Direct Response, Unbound

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Nikki Baird, Retail Systems Research
Nikki Baird, Retail Systems Research

As more B2C brands build direct connections with consumers, how will this affect direct response strategies?

Omnichannel changes everything, doesn't it? Historically, direct response strategies have occupied an interesting, but small niche. Not so any longer.

The key to this question isn't so much about what B2C brands are doing to connect with consumers as it is the many new ways that consumers can connect to brands thanks to technology innovations, on the part of the brand and, most especially, on the part of the consumer.

Here are a couple of examples: Practically everyone in North America is familiar with Bed Bath & Beyond's 20% off coupons. You probably have one sitting in your mailbox right now. It's not a direct response tactic, per se—there's no specific item that they want you to apply your discount to, and the call to action isn't necessarily “right now” even though there is a time limit. But Bed Bath & Beyond has started moving that 20% off discount to an SMS-based interaction, where the potential response is far more direct.

The text can arrive with a link to the website—to its latest seasonal collection or to its most popular items. What once was direct marketing is now direct response.

How about magazine ads? Pick up any shopping or fashion magazine and count the number of ads that offer a QR code or a text-to-buy code that leads directly to commerce.

Magazines are increasingly filled with such tools. And when that magazine is delivered digitally via tablet, the possibilities only compound themselves. What once was an “awareness” campaign is now direct response.

Enabling the buy button

At RSR, we've been talking to the industry about the “5 C's” of customer engagement in an omnichannel age: content, community, commerce, context, and customer insight. Direct response these days is all about that third C: commerce. Any brand or retailer wants to be there and ready when a consumer decides to buy. Some brands get there by trying to help the consumer arrive at the purchase decision moment, so they can be the one to capitalize on that moment. Others try to entice that purchase decision with offers and promotions.

Either way, “commerce” in customer engagement is about making sure that you have a “buy button” in front of consumers when they decide they want to buy—specifically, your buy button (or your retail partner's) that leads to a purchase from your brand.

In the past that buy button has been difficult to get to. A shopper had to go to a store or call a contact center. Each approach has had its challenges, and the potential for a lot of things to go awry. But as e-commerce has grown, the buy button has gone digital. You don't necessarily need the contact center, and increasingly you don't need the store to capture a shopper's purchase intent. And even if your brand hasn't moved into direct to consumer fulfillment, you still don't need your retail partner's store—their site can be your buy button just as easily.

With consumer technologies like smartphones and tablets, that digital buy button can now go anywhere, and can connect back to your brand almost any way you desire. Tesco's Korean brand Home Goods demonstrated the power of enabling a buy button anywhere with its subway billboards, made to look like a store shelf, on which each item had a QR code. Consumers waiting for their train could order food for home delivery using their smartphones and the billboard, and have their orders delivered to their house not long after they got home themselves. Another “awareness” medium converted to direct response.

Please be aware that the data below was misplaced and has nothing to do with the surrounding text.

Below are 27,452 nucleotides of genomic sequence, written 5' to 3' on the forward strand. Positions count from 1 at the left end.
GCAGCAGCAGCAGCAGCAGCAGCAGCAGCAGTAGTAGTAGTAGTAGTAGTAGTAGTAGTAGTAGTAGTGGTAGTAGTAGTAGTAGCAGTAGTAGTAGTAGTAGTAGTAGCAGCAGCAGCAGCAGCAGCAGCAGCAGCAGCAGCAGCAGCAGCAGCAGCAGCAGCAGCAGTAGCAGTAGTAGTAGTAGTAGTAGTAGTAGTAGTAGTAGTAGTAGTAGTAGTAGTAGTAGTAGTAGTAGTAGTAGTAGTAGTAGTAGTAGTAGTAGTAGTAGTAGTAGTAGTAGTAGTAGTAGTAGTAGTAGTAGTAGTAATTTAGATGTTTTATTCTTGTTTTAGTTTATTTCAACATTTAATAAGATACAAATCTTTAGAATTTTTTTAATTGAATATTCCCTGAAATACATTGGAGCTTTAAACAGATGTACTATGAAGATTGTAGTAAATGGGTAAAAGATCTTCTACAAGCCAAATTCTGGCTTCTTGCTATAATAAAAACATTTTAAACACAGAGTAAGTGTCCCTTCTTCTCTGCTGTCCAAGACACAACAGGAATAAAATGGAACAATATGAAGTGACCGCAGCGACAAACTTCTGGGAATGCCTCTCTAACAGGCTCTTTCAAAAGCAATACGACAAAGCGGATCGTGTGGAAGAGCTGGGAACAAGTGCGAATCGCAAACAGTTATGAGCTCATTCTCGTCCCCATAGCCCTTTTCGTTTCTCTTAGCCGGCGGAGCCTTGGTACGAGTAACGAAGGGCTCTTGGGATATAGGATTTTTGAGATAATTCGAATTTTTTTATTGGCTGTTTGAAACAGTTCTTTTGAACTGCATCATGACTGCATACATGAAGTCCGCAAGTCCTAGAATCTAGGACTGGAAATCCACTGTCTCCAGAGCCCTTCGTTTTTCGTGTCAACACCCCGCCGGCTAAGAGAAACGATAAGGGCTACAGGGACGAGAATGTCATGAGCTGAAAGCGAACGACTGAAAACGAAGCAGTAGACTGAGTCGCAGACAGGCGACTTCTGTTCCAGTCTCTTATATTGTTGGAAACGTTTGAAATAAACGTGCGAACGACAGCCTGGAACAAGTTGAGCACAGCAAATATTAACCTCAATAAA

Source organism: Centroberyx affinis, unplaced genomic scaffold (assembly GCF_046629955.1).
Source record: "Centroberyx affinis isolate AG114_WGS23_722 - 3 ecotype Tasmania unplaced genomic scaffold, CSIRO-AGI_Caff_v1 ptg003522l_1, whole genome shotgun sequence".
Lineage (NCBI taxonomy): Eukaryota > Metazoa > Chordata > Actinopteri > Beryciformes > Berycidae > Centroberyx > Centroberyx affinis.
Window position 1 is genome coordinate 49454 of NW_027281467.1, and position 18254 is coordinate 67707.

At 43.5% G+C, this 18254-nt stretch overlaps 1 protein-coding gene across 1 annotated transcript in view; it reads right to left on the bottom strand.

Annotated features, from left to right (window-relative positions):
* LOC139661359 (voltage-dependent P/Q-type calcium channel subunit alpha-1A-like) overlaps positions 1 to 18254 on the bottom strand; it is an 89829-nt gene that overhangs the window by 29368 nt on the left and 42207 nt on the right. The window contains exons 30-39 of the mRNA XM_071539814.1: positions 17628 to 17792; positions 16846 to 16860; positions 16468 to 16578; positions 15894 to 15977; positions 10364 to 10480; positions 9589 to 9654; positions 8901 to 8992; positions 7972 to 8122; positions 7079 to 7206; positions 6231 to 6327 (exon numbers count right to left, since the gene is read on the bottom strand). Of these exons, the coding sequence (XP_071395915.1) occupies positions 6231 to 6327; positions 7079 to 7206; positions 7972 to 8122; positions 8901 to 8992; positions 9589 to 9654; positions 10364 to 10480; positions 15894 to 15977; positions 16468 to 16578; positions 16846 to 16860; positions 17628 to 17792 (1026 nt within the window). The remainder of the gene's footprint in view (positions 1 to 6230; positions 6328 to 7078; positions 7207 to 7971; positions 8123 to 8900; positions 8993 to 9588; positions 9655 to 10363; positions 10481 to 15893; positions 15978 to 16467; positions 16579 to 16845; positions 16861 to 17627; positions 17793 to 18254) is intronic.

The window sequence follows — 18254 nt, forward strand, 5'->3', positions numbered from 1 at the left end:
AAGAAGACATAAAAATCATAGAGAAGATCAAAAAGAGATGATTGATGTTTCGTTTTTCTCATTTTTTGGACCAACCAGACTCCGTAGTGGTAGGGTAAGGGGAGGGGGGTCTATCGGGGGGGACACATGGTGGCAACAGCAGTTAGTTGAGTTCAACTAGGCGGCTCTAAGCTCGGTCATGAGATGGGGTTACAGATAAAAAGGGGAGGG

Keeping it in context

The biggest challenge to liberating the buy button is making sure that it's available in the right context. If a consumer is not ready to make a purchase, the buy button is irrelevant to them, and no offer in the world may be good enough to get them to move. So brands wanting to make use of the buy button—omnichannel enabled direct response—to activate consumers need to be respectful when the consumer says, “I'm not ready to buy.”

There are a lot of steps in a purchase decision that happen well before the transaction and well after, and the beauty of the powerful combination of smartphones and digital commerce is that they can be used for any of those steps—if you know enough context about individual shoppers to help them on their journey.

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Nikki Baird, Retail Systems Research

As managing partner at Retail Systems Research, an industry market intelligence firm specializing in the impact of technology on the extended retail industry, Nikki Baird focuses on trends impacting the consumer-retailer relationship, along with their supply chain and marketing implications. She has written research and articles on topics ranging from omnichannel strategies to in-store marketing and technology, to retailer-manufacturer collaboration, and has been quoted numerous times as a subject matter expert in The Economist and The New York Times, and on NPR. Baird also writes about technology in her spare time, as well as work on a sci-fi novel. Her passion for sci-fi began in seventh grade, when an English teacher gave her Dragonquest by Anne McCaffrey. She counts Hugh Howey and Neal Stephenson among her favorite sci-fi writers.

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